Wednesday, December 30, 2009
I had DJ Hero at home for a long time before I put the disc in the PS3. It's tricky when video games occupy such a peculiar category in my life: too fun to be high-priority during the work day, too much like work for the evenings. (And in some cases also too noisy/intense, both for the downstairs neighbors and for me -- after a long day, loud rock music and the incessant tapping of the RB drum kit feel like sensory overload). So the DJ Hero turntable controller was just sitting around for weeks, on the same table as my spouse's actual turntables and mixer. Yet somehow until I finally sat down to play the game it didn't occur to me how weird it is that the controller only includes a single turntable (maybe because during its sitting-around-in-the-corner period it had so much DJ-gear company, like it was the third turntable in someone's kit).
I have no DJing experience myself -- indeed, I still get nervous about actually setting a needle down on a record, on the rare occasions that I attempt such a thing. But I've spend a lot of time with DJs, and I've taught a lot of classes that revolve around post-turntablism music. When I'm teaching the first class meeting of a multi-week unit about hip-hop, I often begin by asking the class, "Why are two turntables better than one?" And when I watch a DJ at work with two turntables and a mixer, I'm often awed by his/her ambidextrous virtuosity. Of course club DJs today use all kinds of equipment, but given that DJ Hero features a turntable at all (vs. any of the myriad other interface possibilities for simulating real-time remix production), it seems peculiar to just use one. Especially when the game tutorial voiceover is by Grandmaster Flash (who starts things off by emphasizing his own turntablism pioneer status). There's something surreal about having Grandmaster Flash explain that each of the three buttons on the single turntable represents a different sound source, as though this had been his pioneering innovation. Someone unfamiliar with record players might conclude that all records come broken into three concentric rings, which you can mix and match on your single turntable and manipulate individually as you play your set. And of course this implies the presence of three invisible tonearms/needles (the controller doesn't include any representation of the tonearm/needle at all).
[Maybe now I have a better sense of the cognitive dissonance guitarists experience when they first encounter a GH/RB guitar controller, i.e., why the hell would you make a guitar with no strings? For me, a pianist with no stringed-instrument experience, the fret buttons just seemed like a very simple keyboard -- though the idea that one could fret before strumming required some mental adjustments.]
When I actually started to play a DJ Hero set, I discovered the satisfying click of the cross-fader. This click has strong associations for me; at a club the music would be way too loud for me to hear it, but it's a big part of the sound when my spouse is mixing in the living room. It helps me distinguish what he's doing with his mix vs. what was already part of the mix on each record (because the clicking cues me that he's shifting between the two sources). I also just like the sound -- the crispness of it, and the way that it makes a rhythmic pattern of its own that interlocks with the rhythm of the musical mix in interesting ways. So while the turntable part of the controller packed more associations visually, once I was playing the game it was the cross-fader that made me feel more aligned with a DJ's kinesthetic experience. The DJ Hero turntable doesn't even spin around (except when you briefly spin it backward yourself on "rewinds"); I certainly wasn't imagining a record was under my right hand. Maybe some kind of track pad, but not a record.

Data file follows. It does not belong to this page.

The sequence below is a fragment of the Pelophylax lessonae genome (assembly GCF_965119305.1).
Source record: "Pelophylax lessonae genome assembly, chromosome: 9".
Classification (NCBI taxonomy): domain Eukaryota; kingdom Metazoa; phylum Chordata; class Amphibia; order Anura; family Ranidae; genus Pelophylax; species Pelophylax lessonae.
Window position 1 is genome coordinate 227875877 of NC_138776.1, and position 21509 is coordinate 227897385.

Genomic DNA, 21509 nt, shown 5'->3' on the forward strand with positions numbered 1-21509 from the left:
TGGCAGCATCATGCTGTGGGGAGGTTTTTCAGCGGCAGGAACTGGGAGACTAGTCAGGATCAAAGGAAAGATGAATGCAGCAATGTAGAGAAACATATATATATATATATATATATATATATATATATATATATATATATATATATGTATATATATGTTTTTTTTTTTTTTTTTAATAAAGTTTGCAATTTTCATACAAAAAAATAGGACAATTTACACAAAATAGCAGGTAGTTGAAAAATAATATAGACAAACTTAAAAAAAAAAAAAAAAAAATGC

But was it fun to play? Yes, definitely, and also a lot more relaxing than playing GH/RB. This is dance music, after all, and instead of "star power" you earn and deploy "euphoria" (leading to bizarre screen texts like "euphoria used", but that's a subject for another post). As one might expect, this game's remixes/mashups are structured very differently from the rock songs in GH/RB, and the result is a trippier kind of immersion/flow. The musical selections are also much more in line with my own listening tastes, so waiting while someone else played a song was more fun than with GH/RB (plus it didn't have to be turned up so loud, since there's no need to drown out drum kit noise). But something about the game makes me think it's unlikely to be a huge hit (and not just because of the recession). I feel like it's too musically complicated to offer the visceral appeal of GH/RB, where each player is always following his/her specific part and feels deeply connected to it. Also, Guitar Hero greatly increased my appreciation for some kinds of rock and metal, but I'm not sure DJ Hero is going to increase a metalhead's appreciation for electronic dance music. And I can't imagine millions of teenage boys devoting a lot of time to mastering these mashups. While I'm usually the first person to point out that the videogame-playing demographic has long since expanded beyond teenage boys, I'm still not sure what core constituency might exist for DJ Hero.
Now I want to read some reviews and see if others have reached similar conclusions -- I haven't been keeping up with media reception of DJ Hero at all, but the fact that coverage hasn't been jumping out at me with no effort on my part leads me to suspect that sales have not been good.